An Introduction To Movement Joints

Ceramic and stone tiles can be subjected to a variety of strains and stresses caused by movement in the tiled surface, leading to tiles bulging, cracking or becoming detached from the substrate.

Movement joints compensate for the movement of tiles which extends down through the tiles, the bed and screed layer below.

Without them the shear stress builds up between the tile and the screed, causing debonding, bulging and cracking. Therefore these stress-relieving joints are an essential part of any tiling installation, and should be incorporated at the design stage.

Movement joints create a tile field which moves independently from those around it, and should be included at set distances in floor and wall tiles, in accordance with recommendations from the British Standards Institution (BSI). BS 5385 says the maximum tile field should be no more than ten metres in each direction for floors - but in practice, depending on the individual application, it tends to be between five and eight metres for floors, and every three to four-point-five metres on walls.

Installing the appropriate movement joints in line with those recommendations, will prevent tiles from cracking, bulging and debonding. And by "appropriate," that means one which can do what is being asked of it.

There are different widths of pre-formed movement joints, and the correct width and material - brass, aluminium, stainless steel or PVC - must be specified to take thermal movement into account.

The amount of movement that can be absorbed - and therefore the degree of protection given by the joint - depends on the size of the profile and the compressible material used. Pre-formed surface joints will usually accommodate movement up to 20% of the movement zone width.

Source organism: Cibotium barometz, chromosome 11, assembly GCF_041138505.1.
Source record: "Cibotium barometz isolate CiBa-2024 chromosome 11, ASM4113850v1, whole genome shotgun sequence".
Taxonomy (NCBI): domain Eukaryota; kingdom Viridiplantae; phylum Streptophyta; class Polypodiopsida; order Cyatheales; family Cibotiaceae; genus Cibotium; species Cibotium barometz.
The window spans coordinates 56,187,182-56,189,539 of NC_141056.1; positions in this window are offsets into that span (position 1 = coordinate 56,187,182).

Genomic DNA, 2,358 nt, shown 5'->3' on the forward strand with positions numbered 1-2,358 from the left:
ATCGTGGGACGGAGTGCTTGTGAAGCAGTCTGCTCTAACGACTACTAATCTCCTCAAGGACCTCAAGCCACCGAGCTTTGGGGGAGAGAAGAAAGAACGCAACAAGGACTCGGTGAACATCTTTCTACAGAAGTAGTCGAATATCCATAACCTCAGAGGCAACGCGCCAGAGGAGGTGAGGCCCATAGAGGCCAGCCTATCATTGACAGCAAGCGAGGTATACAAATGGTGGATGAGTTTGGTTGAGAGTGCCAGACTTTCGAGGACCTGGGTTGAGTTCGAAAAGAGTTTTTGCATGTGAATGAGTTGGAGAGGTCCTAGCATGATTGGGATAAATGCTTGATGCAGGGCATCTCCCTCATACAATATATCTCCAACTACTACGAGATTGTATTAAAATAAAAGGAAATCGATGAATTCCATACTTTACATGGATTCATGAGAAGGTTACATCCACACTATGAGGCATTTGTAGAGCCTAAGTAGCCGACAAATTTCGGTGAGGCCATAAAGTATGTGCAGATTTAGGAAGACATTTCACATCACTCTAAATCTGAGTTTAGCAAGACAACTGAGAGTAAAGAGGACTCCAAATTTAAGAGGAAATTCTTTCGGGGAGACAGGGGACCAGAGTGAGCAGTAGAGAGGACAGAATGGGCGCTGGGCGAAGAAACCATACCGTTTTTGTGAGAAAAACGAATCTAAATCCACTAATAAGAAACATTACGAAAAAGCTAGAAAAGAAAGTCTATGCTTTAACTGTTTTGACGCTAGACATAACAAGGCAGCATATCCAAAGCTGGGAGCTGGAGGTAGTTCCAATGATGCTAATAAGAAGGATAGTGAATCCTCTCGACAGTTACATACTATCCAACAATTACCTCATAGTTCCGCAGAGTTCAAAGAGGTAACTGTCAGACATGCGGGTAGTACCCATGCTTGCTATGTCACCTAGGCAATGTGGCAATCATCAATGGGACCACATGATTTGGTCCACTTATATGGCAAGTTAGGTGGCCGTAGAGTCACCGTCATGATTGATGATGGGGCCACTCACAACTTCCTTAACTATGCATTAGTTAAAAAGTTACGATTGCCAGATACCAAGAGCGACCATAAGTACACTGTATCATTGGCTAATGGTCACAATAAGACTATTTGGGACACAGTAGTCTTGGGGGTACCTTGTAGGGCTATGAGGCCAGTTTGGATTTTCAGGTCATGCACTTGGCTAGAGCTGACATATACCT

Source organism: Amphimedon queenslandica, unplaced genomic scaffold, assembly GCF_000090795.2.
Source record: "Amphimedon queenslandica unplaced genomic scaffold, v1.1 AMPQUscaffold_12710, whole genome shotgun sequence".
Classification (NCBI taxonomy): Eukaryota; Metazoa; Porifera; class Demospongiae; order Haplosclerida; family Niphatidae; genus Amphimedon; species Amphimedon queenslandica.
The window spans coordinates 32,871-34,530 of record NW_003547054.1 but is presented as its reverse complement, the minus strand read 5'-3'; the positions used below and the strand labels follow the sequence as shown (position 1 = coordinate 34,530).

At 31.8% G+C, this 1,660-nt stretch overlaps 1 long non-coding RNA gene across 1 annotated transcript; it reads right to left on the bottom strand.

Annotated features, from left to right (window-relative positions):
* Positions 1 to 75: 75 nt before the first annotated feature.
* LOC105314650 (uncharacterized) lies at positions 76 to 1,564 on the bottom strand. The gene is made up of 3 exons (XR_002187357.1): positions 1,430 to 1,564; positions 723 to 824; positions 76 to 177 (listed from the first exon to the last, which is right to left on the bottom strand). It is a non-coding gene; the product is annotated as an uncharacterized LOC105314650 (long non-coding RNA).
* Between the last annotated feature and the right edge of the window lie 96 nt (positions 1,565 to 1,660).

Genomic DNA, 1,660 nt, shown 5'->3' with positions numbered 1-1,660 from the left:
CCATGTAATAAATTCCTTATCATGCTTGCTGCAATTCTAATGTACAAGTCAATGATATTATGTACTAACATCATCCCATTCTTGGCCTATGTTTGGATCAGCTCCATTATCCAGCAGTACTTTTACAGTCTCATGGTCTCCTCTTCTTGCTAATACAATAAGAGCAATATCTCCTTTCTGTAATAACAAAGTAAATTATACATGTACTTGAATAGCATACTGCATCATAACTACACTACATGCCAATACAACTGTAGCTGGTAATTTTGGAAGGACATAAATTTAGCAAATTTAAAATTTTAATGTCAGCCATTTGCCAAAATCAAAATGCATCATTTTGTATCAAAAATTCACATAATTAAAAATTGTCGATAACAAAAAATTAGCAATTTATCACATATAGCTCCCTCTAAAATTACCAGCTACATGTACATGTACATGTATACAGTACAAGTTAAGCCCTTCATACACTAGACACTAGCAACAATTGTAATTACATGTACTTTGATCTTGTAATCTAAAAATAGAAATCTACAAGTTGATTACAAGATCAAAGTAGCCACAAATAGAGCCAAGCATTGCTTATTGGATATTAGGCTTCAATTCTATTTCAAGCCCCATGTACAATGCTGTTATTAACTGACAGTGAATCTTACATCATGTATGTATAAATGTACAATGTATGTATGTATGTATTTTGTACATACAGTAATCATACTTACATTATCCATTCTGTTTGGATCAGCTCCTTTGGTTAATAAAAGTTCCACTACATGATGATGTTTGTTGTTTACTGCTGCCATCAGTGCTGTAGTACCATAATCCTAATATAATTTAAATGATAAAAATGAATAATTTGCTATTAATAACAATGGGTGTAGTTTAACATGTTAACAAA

A 10mm joint will extend and compress by approximately 2mm. One of Schlüter's stress relieving movement joints, the Schlüter-DILEX-KS, has a movement zone of 11mm, will accommodate up to 2.5mm of tile movement. Because there are specific movement joints for specific types of application, most tiling failures are caused by using joints that aren't suitable for what is being demanded of them. There are many situations, each with their own technically engineered solution in the form of the correct joint.
 
Very often the problem can be caused by using the wrong joint - one that is not able to meet the requirements that are demanded of it.

Generally aluminium is ideal for commercial use; with brass and stainless steel needed for heavy duty commercial and industrial projects such as warehouses,  production facilities and  airports, and where the tiled surface is cleaned by a scrubbing machine, or where there are rolling loads such as pallet trucks and metal-rimmed trolleys. Stainless steel is also ideal in places like laboratories and food processing plants where chemicals are used. PVC can be used for residential and medium duty commercial applications including offices and swimming pools, and areas subject to light mechanical loading such as showrooms and car dealerships.

Many calls to Schlüter's technical support service refer to application problems, where no joint or the wrong joint has been used.

Other callers seek advice before the work is carried out - and we would say that it's in everyone's best interests to ensure that ceramic and stone tiles are installed with the correct movement joints.

Prevention is always better than the cure  which is why Schlüter is always happy to advise on the requirements of individual projects, as well as delivering a variety of training courses on the use of movement joints.



   
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